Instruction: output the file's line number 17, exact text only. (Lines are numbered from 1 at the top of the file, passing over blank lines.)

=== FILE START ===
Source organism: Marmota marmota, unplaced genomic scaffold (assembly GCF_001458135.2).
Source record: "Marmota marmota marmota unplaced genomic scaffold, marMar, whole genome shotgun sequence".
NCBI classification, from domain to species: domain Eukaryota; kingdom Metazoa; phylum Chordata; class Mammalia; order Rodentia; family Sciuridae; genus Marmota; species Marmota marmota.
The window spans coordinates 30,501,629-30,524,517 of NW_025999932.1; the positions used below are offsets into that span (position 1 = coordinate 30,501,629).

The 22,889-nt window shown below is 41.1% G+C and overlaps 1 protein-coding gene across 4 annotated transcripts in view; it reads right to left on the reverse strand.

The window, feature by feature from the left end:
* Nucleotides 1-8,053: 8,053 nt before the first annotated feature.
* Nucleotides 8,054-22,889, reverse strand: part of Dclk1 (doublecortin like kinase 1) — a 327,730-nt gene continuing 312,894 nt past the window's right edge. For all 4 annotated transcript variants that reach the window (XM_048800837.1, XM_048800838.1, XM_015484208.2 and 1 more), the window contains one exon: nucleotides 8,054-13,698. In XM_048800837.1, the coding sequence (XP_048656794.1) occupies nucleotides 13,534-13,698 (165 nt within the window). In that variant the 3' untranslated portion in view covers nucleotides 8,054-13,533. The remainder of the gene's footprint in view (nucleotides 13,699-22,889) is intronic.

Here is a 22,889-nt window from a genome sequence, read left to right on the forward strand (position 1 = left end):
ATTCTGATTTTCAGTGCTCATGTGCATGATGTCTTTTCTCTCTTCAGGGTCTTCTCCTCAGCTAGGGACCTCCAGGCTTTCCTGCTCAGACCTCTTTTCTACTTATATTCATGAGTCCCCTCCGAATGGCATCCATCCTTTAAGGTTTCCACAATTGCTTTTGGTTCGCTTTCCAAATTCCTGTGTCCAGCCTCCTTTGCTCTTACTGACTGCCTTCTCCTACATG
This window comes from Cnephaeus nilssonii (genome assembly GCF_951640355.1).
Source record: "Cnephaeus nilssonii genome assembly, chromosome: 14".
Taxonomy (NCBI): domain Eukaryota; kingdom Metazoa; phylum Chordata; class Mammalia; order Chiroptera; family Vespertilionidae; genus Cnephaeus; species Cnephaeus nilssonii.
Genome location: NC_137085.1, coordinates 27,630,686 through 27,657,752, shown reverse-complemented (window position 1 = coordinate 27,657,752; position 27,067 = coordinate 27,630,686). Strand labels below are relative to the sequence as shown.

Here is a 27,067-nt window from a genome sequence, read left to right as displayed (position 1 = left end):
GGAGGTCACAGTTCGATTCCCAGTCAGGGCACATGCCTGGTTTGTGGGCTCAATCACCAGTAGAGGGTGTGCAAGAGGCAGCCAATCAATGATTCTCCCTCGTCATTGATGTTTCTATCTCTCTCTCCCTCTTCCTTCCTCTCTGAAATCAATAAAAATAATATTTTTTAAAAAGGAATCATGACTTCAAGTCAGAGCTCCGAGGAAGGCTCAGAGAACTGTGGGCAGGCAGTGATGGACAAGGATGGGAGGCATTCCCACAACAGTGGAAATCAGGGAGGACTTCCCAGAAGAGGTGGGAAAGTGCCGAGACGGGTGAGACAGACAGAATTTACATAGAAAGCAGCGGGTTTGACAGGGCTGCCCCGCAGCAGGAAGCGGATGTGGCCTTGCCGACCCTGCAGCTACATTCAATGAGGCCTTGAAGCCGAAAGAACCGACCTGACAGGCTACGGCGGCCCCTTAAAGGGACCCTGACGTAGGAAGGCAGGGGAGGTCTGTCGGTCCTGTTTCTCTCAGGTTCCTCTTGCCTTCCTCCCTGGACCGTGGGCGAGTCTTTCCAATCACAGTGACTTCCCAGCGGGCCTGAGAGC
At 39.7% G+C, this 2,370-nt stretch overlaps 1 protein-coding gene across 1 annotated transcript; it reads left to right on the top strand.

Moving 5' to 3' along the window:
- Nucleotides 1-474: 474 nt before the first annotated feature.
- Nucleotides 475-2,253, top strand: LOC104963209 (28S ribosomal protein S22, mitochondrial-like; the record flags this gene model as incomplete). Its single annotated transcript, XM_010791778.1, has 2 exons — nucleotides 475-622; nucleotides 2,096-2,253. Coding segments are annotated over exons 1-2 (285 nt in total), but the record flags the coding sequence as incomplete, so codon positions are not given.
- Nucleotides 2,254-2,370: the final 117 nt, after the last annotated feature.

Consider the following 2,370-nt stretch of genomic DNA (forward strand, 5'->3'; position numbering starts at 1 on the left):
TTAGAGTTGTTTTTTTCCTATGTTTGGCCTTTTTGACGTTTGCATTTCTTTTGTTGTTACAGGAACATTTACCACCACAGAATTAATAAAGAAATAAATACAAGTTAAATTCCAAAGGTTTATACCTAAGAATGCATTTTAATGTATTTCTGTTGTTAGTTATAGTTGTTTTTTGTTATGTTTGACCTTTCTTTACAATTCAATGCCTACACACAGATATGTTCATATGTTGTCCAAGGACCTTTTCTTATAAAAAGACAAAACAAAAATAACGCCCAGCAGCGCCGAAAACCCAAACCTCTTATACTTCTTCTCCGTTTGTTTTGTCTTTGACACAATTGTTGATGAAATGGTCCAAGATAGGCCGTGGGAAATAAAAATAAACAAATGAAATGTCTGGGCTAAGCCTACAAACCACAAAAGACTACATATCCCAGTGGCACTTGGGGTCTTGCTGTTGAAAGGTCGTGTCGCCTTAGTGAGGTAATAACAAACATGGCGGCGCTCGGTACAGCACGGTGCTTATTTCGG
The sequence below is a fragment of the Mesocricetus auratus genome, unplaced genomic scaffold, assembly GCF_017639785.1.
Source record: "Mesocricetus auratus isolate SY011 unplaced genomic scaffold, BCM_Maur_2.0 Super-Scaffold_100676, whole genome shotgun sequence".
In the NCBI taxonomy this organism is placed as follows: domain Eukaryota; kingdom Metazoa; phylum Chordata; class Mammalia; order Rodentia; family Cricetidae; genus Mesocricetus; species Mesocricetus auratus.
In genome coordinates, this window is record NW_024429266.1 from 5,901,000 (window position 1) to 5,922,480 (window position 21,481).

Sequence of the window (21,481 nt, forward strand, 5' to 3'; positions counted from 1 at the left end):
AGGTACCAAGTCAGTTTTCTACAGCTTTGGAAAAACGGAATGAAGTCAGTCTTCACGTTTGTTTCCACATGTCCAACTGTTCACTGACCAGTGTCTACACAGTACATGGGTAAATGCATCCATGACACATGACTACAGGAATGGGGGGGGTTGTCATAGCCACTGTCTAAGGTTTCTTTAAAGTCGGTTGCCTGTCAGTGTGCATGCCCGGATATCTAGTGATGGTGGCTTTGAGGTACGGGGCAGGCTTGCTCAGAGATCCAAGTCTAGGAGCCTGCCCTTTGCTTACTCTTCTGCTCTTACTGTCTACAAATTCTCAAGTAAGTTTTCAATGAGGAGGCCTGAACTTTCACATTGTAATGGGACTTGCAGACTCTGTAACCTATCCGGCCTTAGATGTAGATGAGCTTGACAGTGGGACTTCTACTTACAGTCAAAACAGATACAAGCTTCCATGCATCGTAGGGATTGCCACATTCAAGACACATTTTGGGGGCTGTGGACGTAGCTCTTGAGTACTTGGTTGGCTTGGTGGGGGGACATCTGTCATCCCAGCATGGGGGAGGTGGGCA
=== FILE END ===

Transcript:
At 39.7% G+C, this 2,370-nt stretch overlaps 1 protein-coding gene across 1 annotated transcript; it reads left to right on the top strand.